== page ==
Daily Dose Of Jazz…

Ethel Llewellyn Ennis was born November 28, 1932 in Baltimore, Maryland and began performing on the piano in high school, but her natural vocal abilities soon eclipsed those as a pianist.

Embarking on a solo career Ethel recorded a number of songs for Atlantic Records before her 1955 debut of “Lullabies for Losers” on Jubilee Records. Two years later she moved to Capitol Records releasing “A Change of Scenery” followed by “Have You Forgotten”.

Ennis took a six-year hiatus from recording while she toured Europe with Benny Goodman. By the early Sixties she was back in the studio recording another four albums for RCA Records but unfortunately was dissatisfied with the creative direction and artist management left for a second recording hiatus of eight years. During this time she recorded the title song for the 1967 film Mad Monster Party and in 1973 the “10 Sides of Ethel Ennis” emerged on record store shelves.

That same year Ennis was invited to sing at the re-inauguration of Richard Nixon and her unusual a cappella rendition of the national anthem shocked some, but inspired many others.

 Ethel returned to Baltimore, rarely performing outside the area over the next several decades. 1980 saw her return to the studio releasing a live album, but it would be fourteen years later before her self-titled album came out, followed by the 1998 release of “If Women Ruled The World” was released on Savoy Jazz and a 2005 live recording of her performance at Montpelier was released to critical acclaim.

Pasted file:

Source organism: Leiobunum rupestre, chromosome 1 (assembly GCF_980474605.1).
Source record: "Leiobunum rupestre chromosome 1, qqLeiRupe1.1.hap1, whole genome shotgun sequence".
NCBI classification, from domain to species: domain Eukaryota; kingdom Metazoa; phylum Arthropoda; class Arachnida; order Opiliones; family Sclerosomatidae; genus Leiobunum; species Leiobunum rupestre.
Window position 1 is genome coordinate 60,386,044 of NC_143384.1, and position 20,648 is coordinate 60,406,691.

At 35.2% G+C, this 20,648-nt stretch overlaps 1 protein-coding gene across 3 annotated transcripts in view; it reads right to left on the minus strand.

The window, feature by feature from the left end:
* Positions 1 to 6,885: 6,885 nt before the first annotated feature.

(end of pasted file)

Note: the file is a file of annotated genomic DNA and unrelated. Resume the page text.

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Daily Dose Of Jazz…

Maria Schneider was born on November 27, 1960 in Windom, Minnesota and started playing piano as a child. She studied music theory and composition at the University of Minnesota, followed by earning a Masters of Music from the Eastman School of Music and studying for one year at the University of Miami.

After Eastman she became an apprentice arranger under Gil Evans, collaborating with him for the next several years, producing arrangements commissioned by Sting and scoring the films “The Color of Money” and “Absolute Beginners”. Schneider went on to study with Bob Brookmeyer from 1986 to 1991, concurrently worked as a freelance arranger in New York.

She formed The Maria Schneider Jazz Orchestra in 1993, appearing weekly at Visiones in Greenwich Village for five years, then hit the festival circuit and toured Europe. In 2005, her album “Concert In The Garden” won a Grammy for “Best Large Ensemble Album” and was the first Grammy for a work sold entirely via the Internet. Her second Grammy came for Cerulean Skies from her 2007 Sky Blue project for Best Instrumental Composition.

Maria was one of the first artists to use ArtistShare to produce an album, and the composer, arranger and big-band leader has garnered recognition from the Jazz Journalist Association as Composer of the Year, Arranger of the Year and Large Jazz Ensemble of the Year.

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Daily Dose Of Jazz…

Frank Melrose was born Franklyn Taft Melrose on November 26, 1907 in Sumner, Illinois, the younger brother of Walter and Lester who set up the Melrose Brothers Music Company in Chicago in 1918. His first instrument was the violin, but he later took up the piano, strongly influenced by his brothers’ business partner, Jelly Roll Morton.